5 Money Lessons People Learn at Their First Job

By Mikey Rox on 6 October 2014 0 comments

Your first job teaches a lot of important lessons. For example, you learn how to be punctual, how to get along with others, and how to develop a thick skin. But these aren't the only lessons you learn. A first job teaches several lessons specifically devoted to money, too. (See also: 7 Lessons Learned From Working Retail)

Here are five key ones.

1. You'll Bring Home Far Less Than You Expected

Whether your first job is in high school or after college, the amount you bring home is always less than your hourly wage or salary. Although everyone knows about the Tax Man, you might be surprised to learn just how much of your check goes toward federal and state taxes. You can lose up to 25% of your pay to taxes, and that's before other payroll deductions, such as retirement, disability insurance, and 401(k) contributions. So, if you're earning $50,000 a year, don't get excited and think you'll bring home $4,000 a month. After subtracting all deductions, you'll be lucky to bring home $3,000 a month.

2. You Realize How Much Things Really Cost

If you're living at home with your parents supporting you, you may not fully realize how hard it is to stretch a buck. Getting a first job can also give us a dose of reality. Before, you might have spent your allowance impulsively. But now, you have to budget and track where your money goes. This may seem like a major downer, but you'll develop smart money habits that offer long-term benefits. If you have a budget, it'll be easier to live within your means.

3. The Job Perks Aren't Always Attractive

While preparing for your first job in college, you might envision yourself working for a company that offers amazing benefits, such as a 401(k) match and paid health insurance. But once you get into the workforce, the reality isn't as picturesque.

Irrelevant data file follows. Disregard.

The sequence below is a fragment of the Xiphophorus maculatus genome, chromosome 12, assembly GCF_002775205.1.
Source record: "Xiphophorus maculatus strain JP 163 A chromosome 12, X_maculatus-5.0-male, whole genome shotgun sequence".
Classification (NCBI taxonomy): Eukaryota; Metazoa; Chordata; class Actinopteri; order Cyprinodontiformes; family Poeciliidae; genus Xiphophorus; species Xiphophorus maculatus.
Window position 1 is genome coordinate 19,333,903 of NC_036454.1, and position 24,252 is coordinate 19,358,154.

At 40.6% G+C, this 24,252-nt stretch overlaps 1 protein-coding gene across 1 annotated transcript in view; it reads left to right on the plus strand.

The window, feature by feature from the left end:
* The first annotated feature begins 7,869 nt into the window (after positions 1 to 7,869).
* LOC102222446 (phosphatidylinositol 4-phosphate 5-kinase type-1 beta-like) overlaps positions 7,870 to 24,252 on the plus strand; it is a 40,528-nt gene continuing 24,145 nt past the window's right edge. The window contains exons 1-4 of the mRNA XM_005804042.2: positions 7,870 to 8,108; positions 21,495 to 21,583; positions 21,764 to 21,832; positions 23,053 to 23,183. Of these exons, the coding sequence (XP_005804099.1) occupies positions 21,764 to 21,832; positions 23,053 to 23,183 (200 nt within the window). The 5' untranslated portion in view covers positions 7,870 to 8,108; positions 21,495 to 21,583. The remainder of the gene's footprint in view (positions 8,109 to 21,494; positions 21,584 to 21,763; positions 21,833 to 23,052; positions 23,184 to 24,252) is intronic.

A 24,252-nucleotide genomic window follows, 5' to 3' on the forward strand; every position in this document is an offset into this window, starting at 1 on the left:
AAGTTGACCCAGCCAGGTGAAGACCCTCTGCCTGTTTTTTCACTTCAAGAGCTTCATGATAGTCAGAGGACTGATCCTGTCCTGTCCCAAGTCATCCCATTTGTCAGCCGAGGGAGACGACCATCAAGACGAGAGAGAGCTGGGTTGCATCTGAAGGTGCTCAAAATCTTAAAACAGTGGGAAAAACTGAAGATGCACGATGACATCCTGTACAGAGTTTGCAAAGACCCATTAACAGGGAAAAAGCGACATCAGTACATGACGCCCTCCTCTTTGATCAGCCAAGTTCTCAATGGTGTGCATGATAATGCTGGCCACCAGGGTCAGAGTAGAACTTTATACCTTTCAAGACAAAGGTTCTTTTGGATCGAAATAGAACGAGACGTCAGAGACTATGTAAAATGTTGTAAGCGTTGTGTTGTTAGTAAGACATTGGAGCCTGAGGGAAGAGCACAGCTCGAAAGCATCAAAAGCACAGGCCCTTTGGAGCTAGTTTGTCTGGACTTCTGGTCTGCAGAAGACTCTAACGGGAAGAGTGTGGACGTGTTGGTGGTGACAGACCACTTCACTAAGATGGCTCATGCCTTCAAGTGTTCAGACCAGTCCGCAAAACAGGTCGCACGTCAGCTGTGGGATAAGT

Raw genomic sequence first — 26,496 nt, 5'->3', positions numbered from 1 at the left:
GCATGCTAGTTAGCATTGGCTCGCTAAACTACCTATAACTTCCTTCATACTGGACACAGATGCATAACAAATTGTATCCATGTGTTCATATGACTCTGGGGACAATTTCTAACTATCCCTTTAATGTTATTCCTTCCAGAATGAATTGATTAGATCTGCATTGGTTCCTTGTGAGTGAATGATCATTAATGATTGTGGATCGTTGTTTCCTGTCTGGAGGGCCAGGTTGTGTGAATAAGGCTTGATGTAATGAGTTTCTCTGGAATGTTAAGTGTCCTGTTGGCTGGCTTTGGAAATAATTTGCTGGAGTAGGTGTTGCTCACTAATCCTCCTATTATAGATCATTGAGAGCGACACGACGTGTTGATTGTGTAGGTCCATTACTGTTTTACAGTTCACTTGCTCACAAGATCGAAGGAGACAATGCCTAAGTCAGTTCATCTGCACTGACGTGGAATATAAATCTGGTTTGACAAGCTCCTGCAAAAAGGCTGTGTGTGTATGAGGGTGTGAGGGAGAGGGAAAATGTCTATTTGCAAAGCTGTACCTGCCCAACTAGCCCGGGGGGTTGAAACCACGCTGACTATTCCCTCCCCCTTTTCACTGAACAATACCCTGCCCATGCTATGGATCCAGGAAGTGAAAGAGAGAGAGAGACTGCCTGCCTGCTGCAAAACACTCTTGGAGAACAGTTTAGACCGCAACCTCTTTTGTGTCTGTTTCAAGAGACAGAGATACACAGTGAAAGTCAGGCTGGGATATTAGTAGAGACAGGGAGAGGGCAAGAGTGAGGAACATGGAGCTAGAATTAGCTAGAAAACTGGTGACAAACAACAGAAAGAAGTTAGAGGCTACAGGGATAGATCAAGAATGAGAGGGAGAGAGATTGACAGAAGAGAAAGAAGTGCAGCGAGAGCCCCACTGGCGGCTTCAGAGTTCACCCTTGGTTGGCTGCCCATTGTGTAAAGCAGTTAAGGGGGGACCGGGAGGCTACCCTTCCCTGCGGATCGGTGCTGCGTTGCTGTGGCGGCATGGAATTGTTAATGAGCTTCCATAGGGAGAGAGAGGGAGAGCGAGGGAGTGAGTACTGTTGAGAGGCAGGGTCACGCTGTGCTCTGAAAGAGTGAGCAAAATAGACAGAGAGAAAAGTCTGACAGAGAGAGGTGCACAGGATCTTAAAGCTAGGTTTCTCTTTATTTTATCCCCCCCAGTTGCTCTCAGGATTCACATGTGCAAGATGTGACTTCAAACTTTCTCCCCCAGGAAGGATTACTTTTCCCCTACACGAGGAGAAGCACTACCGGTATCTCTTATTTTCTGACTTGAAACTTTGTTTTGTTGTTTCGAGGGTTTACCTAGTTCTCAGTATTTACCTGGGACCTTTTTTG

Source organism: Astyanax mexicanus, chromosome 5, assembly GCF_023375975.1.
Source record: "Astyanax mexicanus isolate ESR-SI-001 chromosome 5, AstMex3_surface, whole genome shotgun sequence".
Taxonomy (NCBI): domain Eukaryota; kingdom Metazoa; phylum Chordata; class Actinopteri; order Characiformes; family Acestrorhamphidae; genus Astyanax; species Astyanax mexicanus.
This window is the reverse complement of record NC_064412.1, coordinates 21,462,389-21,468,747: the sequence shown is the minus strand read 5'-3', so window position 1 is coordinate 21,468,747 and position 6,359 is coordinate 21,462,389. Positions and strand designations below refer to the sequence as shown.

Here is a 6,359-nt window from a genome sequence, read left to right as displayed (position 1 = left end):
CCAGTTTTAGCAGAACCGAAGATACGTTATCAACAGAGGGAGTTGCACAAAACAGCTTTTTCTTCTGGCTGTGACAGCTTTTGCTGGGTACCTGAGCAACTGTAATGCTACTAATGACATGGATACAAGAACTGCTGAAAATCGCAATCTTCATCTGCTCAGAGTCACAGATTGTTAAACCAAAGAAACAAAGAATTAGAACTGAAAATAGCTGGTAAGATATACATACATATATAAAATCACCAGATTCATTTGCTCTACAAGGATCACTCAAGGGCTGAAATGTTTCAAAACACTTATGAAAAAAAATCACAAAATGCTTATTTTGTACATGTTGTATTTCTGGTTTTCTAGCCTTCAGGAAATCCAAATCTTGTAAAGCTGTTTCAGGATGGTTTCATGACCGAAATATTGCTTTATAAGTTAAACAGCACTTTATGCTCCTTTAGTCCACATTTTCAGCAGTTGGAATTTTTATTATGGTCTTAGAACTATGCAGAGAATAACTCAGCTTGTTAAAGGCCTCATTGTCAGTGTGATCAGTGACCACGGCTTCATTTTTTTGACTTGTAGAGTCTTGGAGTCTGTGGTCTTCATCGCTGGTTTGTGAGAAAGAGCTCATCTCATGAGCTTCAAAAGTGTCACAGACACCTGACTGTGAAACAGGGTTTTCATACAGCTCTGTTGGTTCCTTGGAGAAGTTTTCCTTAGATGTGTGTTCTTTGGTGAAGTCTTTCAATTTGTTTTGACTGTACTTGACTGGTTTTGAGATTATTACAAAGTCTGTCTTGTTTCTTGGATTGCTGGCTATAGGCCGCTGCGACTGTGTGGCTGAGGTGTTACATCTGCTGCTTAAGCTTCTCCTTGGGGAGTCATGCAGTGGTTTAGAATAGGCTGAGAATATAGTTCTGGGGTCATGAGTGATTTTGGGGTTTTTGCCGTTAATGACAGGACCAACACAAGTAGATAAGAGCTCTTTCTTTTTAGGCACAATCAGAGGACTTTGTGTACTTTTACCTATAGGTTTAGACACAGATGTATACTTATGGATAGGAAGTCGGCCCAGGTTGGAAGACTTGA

The truth is, many employers have been hit with economic problems and don't have the cash flow to offer an attractive benefits package. To survive, these companies might ditch their 401(k) match program and they may no longer offer paid employee health insurance, or they'll pay a very small percentage of this insurance. Either way, the absence of these perks can impact how fast you're able to grow your retirement account; and if you're paying your own health insurance, that's less money on your paycheck.

4. Bosses Don't Give Money That You Don't Ask For

If you're interviewing for a first job after college, you may feel that your knowledge justifies a particular wage or salary. However, your boss may offer far less for the position than you anticipated. Like most things in life, salaries are negotiable; and if you don't open your mouth and negotiate your salary, don't expect your boss to pay up.

Even if you don't receive the salary or wage you had in mind, your boss might be willing to meet you halfway — but you won't know unless you ask. There's a simple way to approach this situation. You can say something like, "I appreciate the offer of $30,000, but I was hoping to be in the $37,000 range based on my degree and average salaries in the area." (See also: How to Negotiate Higher Pay at Your Next New Job)

If you start practicing how to negotiate salaries early in your career, you'll master this art and become skilled as you move up the corporate ladder.

5. Buying Lunch Every Day Adds Up

When you're rushing to leave the house each morning, there might be little time to make your lunch — or maybe you don't like sandwiches or frozen meals and prefer grabbing a hot meal each day. It might be fun and convenient to dine out with your coworkers, but one thing you'll learn at your first job — especially if it's also your first full-time job — buying lunch every day adds up.

You might only spend $5 a day on food and coffee, but that's $25 a week or $100 a month. Since your first job will likely have an entry-level salary, spending $100 a month on lunch might be too much for a modest salary. There are better uses for your money, such as contributing more to a retirement account or beefing up your emergency savings account.

Do you have other lessons to add that people learn at their first job? Did you learn it the hard way? Let me know in the comments below.

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